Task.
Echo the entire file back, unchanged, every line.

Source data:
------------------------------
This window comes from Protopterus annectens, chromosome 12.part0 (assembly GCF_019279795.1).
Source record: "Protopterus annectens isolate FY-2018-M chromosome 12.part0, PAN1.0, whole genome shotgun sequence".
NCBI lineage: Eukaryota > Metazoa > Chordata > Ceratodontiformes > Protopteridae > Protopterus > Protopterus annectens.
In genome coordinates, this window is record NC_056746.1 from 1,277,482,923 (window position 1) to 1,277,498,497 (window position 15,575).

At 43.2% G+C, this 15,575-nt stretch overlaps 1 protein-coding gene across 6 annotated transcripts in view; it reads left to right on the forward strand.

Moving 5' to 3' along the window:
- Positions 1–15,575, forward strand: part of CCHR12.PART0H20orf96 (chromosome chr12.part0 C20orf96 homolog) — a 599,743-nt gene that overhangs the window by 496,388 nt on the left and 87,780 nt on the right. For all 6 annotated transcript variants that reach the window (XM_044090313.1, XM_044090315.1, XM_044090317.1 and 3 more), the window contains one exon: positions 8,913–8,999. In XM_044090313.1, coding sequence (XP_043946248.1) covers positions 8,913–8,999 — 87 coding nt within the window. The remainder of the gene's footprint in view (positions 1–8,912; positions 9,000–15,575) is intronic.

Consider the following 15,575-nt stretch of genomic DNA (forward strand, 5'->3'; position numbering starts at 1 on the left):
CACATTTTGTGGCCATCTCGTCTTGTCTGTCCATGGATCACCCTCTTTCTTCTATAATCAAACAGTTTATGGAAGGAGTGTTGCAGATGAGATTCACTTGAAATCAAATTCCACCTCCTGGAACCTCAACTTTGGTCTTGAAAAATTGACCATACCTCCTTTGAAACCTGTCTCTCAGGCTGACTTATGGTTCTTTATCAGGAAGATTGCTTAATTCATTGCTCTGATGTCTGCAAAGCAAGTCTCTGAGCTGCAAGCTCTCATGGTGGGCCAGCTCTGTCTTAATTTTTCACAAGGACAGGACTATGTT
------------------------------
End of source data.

This window comes from Protopterus annectens, chromosome 12.part0 (assembly GCF_019279795.1).
Source record: "Protopterus annectens isolate FY-2018-M chromosome 12.part0, PAN1.0, whole genome shotgun sequence".
NCBI lineage: Eukaryota > Metazoa > Chordata > Ceratodontiformes > Protopteridae > Protopterus > Protopterus annectens.
In genome coordinates, this window is record NC_056746.1 from 1,277,482,923 (window position 1) to 1,277,498,497 (window position 15,575).

At 43.2% G+C, this 15,575-nt stretch overlaps 1 protein-coding gene across 6 annotated transcripts in view; it reads left to right on the forward strand.

Moving 5' to 3' along the window:
- Positions 1–15,575, forward strand: part of CCHR12.PART0H20orf96 (chromosome chr12.part0 C20orf96 homolog) — a 599,743-nt gene that overhangs the window by 496,388 nt on the left and 87,780 nt on the right. For all 6 annotated transcript variants that reach the window (XM_044090313.1, XM_044090315.1, XM_044090317.1 and 3 more), the window contains one exon: positions 8,913–8,999. In XM_044090313.1, coding sequence (XP_043946248.1) covers positions 8,913–8,999 — 87 coding nt within the window. The remainder of the gene's footprint in view (positions 1–8,912; positions 9,000–15,575) is intronic.

Consider the following 15,575-nt stretch of genomic DNA (forward strand, 5'->3'; position numbering starts at 1 on the left):
CACATTTTGTGGCCATCTCGTCTTGTCTGTCCATGGATCACCCTCTTTCTTCTATAATCAAACAGTTTATGGAAGGAGTGTTGCAGATGAGATTCACTTGAAATCAAATTCCACCTCCTGGAACCTCAACTTTGGTCTTGAAAAATTGACCATACCTCCTTTGAAACCTGTCTCTCAGGCTGACTTATGGTTCTTTATCAGGAAGATTGCTTAATTCATTGCTCTGATGTCTGCAAAGCAAGTCTCTGAGCTGCAAGCTCTCATGGTGGGCCAGCTCTGTCTTAATTTTTCACAAGGACAGGACTATGTT